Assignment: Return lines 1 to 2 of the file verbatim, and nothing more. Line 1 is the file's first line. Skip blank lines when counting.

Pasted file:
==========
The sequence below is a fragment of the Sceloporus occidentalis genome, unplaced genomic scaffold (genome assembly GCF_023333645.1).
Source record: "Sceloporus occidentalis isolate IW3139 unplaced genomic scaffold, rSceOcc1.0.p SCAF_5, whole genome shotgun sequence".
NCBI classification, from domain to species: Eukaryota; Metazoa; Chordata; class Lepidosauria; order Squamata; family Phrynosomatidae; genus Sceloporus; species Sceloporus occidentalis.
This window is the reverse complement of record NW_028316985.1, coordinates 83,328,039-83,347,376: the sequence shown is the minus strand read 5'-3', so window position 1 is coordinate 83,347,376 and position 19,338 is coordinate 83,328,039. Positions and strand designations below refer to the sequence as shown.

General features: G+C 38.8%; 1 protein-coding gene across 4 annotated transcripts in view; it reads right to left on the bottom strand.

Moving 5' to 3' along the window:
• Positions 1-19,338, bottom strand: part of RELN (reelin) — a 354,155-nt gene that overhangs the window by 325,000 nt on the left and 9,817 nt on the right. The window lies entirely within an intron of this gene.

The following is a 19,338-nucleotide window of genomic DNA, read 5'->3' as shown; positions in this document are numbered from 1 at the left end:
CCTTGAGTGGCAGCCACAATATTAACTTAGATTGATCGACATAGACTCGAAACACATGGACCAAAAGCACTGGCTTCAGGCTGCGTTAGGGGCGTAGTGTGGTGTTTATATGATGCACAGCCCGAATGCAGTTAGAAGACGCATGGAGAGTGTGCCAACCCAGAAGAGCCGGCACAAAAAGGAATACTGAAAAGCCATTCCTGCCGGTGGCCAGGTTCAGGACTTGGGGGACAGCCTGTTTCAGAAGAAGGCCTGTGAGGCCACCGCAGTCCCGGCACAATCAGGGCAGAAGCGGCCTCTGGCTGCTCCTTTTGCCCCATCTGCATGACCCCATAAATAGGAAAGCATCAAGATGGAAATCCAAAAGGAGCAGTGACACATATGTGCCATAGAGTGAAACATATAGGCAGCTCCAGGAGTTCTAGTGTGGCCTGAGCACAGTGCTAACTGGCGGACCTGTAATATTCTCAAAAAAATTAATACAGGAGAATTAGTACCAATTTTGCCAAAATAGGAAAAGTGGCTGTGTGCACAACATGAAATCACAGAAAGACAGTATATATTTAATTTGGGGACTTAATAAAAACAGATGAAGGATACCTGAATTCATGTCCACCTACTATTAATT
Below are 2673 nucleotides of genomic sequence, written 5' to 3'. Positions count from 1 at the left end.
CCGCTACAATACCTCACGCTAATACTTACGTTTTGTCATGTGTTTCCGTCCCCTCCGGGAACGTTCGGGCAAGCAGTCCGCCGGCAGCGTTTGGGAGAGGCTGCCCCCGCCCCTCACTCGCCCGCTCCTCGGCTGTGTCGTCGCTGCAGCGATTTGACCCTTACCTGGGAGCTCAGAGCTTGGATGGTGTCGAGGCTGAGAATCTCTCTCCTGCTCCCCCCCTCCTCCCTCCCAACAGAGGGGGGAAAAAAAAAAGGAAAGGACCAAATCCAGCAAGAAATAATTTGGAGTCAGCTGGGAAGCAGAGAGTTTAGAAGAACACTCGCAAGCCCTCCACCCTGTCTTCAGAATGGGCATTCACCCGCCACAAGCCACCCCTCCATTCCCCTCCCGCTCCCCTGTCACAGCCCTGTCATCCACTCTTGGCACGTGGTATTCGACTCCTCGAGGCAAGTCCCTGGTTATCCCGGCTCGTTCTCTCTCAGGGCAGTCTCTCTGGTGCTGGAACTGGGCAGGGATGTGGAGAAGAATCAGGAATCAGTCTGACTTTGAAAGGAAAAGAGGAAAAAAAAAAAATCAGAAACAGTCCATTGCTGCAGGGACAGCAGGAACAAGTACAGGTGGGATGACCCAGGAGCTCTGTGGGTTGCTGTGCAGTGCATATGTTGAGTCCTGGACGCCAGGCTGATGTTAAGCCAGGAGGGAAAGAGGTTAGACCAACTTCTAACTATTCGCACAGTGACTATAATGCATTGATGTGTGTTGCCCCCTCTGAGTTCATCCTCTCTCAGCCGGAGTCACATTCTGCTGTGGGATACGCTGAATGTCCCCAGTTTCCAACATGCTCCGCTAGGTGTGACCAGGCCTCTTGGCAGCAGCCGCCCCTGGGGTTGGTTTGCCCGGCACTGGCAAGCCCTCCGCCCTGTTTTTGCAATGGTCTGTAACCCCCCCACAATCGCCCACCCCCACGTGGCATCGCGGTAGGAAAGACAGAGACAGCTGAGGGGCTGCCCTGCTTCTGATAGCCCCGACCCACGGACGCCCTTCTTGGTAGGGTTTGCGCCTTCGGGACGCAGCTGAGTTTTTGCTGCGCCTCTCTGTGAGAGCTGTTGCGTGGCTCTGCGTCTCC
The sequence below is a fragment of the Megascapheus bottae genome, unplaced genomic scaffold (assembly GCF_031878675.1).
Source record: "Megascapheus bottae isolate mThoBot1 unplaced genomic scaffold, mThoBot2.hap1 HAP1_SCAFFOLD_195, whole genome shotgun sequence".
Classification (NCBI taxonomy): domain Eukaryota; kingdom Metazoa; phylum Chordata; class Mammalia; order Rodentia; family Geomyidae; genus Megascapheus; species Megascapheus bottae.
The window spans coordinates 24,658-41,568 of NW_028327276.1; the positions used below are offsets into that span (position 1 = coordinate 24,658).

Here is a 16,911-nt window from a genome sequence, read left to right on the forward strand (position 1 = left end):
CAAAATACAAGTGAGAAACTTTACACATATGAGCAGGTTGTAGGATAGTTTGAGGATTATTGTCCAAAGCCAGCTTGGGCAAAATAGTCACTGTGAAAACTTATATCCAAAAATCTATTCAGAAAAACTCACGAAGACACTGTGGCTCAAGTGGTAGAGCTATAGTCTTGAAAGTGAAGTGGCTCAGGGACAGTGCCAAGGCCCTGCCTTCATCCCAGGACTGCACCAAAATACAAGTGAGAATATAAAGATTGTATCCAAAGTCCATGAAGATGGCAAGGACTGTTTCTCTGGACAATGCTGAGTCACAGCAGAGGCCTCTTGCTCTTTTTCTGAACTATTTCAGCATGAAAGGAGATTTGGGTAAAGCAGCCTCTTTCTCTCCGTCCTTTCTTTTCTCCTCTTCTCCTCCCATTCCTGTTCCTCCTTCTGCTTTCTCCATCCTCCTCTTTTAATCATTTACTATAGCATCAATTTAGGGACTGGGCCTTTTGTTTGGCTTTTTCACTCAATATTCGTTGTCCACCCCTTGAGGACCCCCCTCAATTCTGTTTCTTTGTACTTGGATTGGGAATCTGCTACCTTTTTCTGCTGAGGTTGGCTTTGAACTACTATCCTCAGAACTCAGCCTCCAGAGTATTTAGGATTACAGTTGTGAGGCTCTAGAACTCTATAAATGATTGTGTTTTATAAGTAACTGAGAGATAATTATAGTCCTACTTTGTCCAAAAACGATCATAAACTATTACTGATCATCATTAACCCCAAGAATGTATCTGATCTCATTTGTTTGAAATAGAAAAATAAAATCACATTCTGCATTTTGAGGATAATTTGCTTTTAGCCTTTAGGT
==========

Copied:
The sequence below is a fragment of the Sceloporus occidentalis genome, unplaced genomic scaffold (genome assembly GCF_023333645.1).
Source record: "Sceloporus occidentalis isolate IW3139 unplaced genomic scaffold, rSceOcc1.0.p SCAF_5, whole genome shotgun sequence".